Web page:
I recoiled. I was running at my usual 8:15 mile pace (shut up), which I think translates to just over seven MPH. It hurt, but I swiped my hand over my forehead, didn’t see blood, and figured I was fine.
The woman walking her dog looked at me in horror. She mouthed, “are you okay?” I didn’t actually hear her say it, probably because of the music in my headphones. Or I was suffering temporary hearing loss. I don’t actually remember. But I assured her I was fine, more embarrassed than hurt, and started off running again. I figured I had to run home anyway, and the distance would be about the same if I turned around. So I just decided to finish the run.
Along the way, I started blotting at my head, and realized my shirt was getting progressively bloodier. Uh oh. For the rest of the run I left it alone, not wanting to jam whatever gross bacteria living on my shirt into a scalp wound.
I actually felt okay. I knew I’d probably have a nasty bump, but otherwise I thought I’d be fine. Until I started noticing that I was running past people on the street who were stopping and staring at me.
When I got home, of course I went right to the mirror. A ghastly sight awaited me: rivulets of dried blood ran from a two-inch scrape clear down under my shirt. The worst part, where my head took the brunt of Mother Nature, had split the skin a little. So I cleaned it up a little, and then came the obvious next step: I took a selfie.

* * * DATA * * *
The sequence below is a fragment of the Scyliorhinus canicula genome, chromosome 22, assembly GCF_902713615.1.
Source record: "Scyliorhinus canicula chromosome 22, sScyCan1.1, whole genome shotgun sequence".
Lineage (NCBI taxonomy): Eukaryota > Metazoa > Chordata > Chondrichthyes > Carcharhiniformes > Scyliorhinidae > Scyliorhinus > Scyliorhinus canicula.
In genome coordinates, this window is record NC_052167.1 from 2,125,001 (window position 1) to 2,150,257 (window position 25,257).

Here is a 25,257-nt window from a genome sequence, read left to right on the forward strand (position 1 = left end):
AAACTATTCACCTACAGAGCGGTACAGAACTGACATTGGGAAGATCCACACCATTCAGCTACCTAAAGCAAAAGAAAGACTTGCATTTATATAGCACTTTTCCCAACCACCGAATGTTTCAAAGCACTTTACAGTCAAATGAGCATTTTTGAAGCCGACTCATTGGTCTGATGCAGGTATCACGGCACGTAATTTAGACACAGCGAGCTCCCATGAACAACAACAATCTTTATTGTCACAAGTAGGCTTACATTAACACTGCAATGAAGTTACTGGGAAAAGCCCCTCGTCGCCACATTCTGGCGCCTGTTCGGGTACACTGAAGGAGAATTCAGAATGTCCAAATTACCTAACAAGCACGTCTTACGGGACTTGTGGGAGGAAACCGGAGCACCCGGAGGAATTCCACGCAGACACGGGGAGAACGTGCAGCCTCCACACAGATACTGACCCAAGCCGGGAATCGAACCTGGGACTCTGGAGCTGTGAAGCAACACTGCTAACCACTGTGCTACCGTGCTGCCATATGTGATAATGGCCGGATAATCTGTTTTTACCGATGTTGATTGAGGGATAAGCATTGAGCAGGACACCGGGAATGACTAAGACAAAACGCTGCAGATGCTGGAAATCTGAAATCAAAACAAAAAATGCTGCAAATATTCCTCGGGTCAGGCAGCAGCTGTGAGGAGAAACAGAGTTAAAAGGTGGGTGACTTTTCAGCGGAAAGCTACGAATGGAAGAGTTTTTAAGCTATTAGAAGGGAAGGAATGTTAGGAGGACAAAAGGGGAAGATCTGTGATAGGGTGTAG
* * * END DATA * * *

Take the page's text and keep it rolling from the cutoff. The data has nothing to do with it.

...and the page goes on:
It actually looks a lot better than it did when I first got home; I went through a whole dishrag applying enough pressure to stop the bleeding. I should also note that I am shirtless not out of thoroughly undeserved vanity but because I wanted to spare you what looks like a Game of Thrones field dressing.
And yes, I know that my existing medical knowledge should have kicked in and told me, “hey, maybe you shouldn’t apply a sweaty shirt/dirty dish towel to an open wound,” but probably my head trauma erased that particular nugget.
I then took the opportunity to play doctor on myself and whip out my medical kit, full of pilfered supplies from my days as an EMT. I cleaned it up, put on a couple of steri-strips, grabbed an ice pack, and was good to go:
Or so I thought.
I assume the neuro exam we’ll do next week will teach us all of this, but over the following hours and into today I learned there are consequences for slamming your head into an inanimate object at speed. As a sneak preview here are some of my signs and symptoms of what I assume is a mild concussion (also, Grandma, I’ve had a concussion before. This is not new. Do not freak out. Do not send brownies, soup, or other items. I am fine and my sense of humor is largely intact, although that may not be a good thing):
- Headache: oh man. This one felt like… well, it felt like I got punched in the face by the ortho surgeon who gave our lecture. It hurt to exist.
- Dizzy spells: thankfully, these have been infrequent, but if I stare at a point too long, the room starts rotating around it.
- Photophobia: I feel a little like a hungover vampire. Light kind of hurts.
- Convergence issues: If I look at something too close to my face, my headache gets much worse.
That said, all of these symptoms except the convergence part got way better this afternoon once I drank a lot of coffee. I assume this is accepted medical treatment for concussions because I read it on a blog, although it was written in Comic Sans and thus invalid.
I also just feel dumb. Dumber than usual, I mean – which is saying a lot given my baseline level.
Maybe I’ll volunteer as tribute this coming Friday for the neuro exam….